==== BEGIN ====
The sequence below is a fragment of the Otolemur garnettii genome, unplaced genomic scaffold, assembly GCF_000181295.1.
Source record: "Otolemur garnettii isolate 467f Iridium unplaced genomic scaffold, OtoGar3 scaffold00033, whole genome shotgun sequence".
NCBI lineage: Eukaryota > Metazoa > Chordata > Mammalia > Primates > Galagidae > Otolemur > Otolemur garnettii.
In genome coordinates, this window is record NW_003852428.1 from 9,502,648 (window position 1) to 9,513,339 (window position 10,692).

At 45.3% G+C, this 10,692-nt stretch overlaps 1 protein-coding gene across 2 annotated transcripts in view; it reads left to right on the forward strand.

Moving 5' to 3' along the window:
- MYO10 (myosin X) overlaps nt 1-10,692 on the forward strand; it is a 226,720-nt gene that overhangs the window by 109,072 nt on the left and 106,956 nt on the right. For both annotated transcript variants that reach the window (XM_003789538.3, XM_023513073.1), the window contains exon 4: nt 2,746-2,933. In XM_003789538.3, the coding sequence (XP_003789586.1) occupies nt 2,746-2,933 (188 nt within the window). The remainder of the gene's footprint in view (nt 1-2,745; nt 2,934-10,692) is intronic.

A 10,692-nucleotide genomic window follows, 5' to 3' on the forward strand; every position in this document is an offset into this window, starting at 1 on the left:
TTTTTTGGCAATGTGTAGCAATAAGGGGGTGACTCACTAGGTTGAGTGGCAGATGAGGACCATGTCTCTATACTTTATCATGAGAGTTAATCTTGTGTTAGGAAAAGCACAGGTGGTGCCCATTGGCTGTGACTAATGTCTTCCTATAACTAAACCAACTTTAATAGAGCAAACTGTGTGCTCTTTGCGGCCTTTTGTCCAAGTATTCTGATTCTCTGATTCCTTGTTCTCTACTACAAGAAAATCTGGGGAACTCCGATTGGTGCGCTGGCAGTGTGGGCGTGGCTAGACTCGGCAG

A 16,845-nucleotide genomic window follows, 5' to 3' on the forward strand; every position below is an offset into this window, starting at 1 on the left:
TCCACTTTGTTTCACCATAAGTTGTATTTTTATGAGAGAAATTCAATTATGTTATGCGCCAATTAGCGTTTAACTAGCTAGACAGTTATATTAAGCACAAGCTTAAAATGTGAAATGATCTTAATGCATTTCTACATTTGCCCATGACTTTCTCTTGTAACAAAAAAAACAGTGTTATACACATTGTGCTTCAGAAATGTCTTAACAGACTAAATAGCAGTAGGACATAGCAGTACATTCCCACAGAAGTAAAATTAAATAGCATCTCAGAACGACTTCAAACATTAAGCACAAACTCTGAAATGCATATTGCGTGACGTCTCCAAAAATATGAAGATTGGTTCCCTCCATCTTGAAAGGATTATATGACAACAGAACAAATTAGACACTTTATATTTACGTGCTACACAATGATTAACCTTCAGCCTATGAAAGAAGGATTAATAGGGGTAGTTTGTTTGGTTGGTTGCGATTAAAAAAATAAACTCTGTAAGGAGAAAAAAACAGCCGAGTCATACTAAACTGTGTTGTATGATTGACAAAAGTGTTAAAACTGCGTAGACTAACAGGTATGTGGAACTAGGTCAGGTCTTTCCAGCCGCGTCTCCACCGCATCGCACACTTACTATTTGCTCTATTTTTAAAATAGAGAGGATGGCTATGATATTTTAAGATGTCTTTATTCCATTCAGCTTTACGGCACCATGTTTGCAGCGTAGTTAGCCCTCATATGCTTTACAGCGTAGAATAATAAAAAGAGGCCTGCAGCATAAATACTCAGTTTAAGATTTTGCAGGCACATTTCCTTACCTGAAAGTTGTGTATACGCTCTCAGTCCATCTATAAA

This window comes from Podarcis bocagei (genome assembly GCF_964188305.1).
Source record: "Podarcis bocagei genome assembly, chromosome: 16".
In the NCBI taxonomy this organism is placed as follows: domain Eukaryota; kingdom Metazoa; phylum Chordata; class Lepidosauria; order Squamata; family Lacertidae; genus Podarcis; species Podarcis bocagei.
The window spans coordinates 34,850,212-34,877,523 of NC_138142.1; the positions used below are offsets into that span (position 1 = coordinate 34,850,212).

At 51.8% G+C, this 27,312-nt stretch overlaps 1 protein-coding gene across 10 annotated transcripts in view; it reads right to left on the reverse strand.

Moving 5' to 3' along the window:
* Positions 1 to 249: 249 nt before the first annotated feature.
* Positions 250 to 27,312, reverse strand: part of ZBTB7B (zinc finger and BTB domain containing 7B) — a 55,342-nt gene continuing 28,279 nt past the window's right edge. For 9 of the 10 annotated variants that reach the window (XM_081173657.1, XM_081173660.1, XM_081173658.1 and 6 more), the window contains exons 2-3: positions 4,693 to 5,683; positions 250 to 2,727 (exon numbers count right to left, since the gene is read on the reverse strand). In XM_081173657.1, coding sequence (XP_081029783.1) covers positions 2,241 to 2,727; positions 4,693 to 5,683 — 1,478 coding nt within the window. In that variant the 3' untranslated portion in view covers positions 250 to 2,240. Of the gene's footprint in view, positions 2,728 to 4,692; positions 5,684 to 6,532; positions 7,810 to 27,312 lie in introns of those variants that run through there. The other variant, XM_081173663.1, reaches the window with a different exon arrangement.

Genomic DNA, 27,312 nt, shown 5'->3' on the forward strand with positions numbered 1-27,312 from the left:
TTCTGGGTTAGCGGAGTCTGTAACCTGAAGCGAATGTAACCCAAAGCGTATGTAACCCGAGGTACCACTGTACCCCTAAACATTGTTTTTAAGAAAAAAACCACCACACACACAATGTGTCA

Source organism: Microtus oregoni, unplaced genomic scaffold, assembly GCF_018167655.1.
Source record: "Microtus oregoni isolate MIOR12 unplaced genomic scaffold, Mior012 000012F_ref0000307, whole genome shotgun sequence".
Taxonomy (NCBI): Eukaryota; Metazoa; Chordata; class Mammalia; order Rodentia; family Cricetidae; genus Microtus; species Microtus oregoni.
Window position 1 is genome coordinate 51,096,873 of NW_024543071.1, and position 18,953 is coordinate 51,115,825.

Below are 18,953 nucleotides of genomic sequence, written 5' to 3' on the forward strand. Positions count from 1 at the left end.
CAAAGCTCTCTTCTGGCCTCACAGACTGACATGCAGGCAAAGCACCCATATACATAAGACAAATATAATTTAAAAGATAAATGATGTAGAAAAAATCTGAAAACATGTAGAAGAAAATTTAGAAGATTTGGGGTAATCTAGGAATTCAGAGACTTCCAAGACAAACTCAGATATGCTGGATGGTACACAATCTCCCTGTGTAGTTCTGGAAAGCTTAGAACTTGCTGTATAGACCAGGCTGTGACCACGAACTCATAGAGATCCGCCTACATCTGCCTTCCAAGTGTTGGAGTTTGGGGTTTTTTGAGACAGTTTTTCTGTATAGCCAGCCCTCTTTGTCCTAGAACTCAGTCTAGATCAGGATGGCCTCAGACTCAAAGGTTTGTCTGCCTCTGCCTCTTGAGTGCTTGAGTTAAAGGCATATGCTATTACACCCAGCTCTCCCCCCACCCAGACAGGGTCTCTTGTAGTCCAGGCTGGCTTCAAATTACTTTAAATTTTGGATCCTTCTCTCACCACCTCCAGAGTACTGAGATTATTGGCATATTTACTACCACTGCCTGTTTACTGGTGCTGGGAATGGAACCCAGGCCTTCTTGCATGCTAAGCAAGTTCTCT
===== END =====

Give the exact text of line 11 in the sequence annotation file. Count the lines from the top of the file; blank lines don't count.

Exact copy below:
TCCACTTTGTTTCACCATAAGTTGTATTTTTATGAGAGAAATTCAATTATGTTATGCGCCAATTAGCGTTTAACTAGCTAGACAGTTATATTAAGCACAAGCTTAAAATGTGAAATGATCTTAATGCATTTCTACATTTGCCCATGACTTTCTCTTGTAACAAAAAAAACAGTGTTATACACATTGTGCTTCAGAAATGTCTTAACAGACTAAATAGCAGTAGGACATAGCAGTACATTCCCACAGAAGTAAAATTAAATAGCATCTCAGAACGACTTCAAACATTAAGCACAAACTCTGAAATGCATATTGCGTGACGTCTCCAAAAATATGAAGATTGGTTCCCTCCATCTTGAAAGGATTATATGACAACAGAACAAATTAGACACTTTATATTTACGTGCTACACAATGATTAACCTTCAGCCTATGAAAGAAGGATTAATAGGGGTAGTTTGTTTGGTTGGTTGCGATTAAAAAAATAAACTCTGTAAGGAGAAAAAAACAGCCGAGTCATACTAAACTGTGTTGTATGATTGACAAAAGTGTTAAAACTGCGTAGACTAACAGGTATGTGGAACTAGGTCAGGTCTTTCCAGCCGCGTCTCCACCGCATCGCACACTTACTATTTGCTCTATTTTTAAAATAGAGAGGATGGCTATGATATTTTAAGATGTCTTTATTCCATTCAGCTTTACGGCACCATGTTTGCAGCGTAGTTAGCCCTCATATGCTTTACAGCGTAGAATAATAAAAAGAGGCCTGCAGCATAAATACTCAGTTTAAGATTTTGCAGGCACATTTCCTTACCTGAAAGTTGTGTATACGCTCTCAGTCCATCTATAAA